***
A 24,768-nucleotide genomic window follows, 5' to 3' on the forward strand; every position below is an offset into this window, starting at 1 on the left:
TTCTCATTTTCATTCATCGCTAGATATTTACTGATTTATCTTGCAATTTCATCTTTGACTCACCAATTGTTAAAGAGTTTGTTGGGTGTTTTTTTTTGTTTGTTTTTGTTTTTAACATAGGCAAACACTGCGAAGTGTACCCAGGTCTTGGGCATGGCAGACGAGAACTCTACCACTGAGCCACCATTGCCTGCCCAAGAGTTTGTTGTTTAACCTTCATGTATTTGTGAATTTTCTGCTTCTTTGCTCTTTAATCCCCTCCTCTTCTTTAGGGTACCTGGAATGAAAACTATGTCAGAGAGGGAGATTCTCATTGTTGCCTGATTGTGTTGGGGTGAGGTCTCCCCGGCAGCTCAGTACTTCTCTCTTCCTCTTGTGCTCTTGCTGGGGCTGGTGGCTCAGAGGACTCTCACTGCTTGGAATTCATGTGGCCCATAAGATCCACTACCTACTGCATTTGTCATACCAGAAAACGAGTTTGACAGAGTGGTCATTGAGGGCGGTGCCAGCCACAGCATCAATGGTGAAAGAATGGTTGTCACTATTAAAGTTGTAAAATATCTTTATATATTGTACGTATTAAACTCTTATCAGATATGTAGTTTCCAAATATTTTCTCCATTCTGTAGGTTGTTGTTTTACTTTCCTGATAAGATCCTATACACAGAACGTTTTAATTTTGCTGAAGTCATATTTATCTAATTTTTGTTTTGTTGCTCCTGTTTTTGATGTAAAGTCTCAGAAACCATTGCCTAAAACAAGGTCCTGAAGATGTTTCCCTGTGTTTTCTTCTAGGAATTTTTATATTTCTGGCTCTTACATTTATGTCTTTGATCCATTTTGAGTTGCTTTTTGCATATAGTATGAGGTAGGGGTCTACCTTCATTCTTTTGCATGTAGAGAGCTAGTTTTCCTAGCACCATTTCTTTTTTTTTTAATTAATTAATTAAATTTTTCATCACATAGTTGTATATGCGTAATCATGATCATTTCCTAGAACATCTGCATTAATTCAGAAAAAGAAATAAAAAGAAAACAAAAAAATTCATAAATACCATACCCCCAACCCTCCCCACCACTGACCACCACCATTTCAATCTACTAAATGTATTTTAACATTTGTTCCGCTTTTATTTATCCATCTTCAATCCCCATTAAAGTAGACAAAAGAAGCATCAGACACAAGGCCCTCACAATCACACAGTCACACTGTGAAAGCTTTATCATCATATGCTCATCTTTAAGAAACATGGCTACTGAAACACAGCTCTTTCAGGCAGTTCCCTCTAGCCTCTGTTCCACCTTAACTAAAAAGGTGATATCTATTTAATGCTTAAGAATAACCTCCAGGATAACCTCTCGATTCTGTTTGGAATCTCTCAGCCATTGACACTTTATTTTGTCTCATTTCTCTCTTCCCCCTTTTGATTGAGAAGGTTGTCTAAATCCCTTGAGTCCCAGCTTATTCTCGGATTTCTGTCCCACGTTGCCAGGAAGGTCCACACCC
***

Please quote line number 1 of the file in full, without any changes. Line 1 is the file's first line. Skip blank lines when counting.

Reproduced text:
A 24,768-nucleotide genomic window follows, 5' to 3' on the forward strand; every position below is an offset into this window, starting at 1 on the left: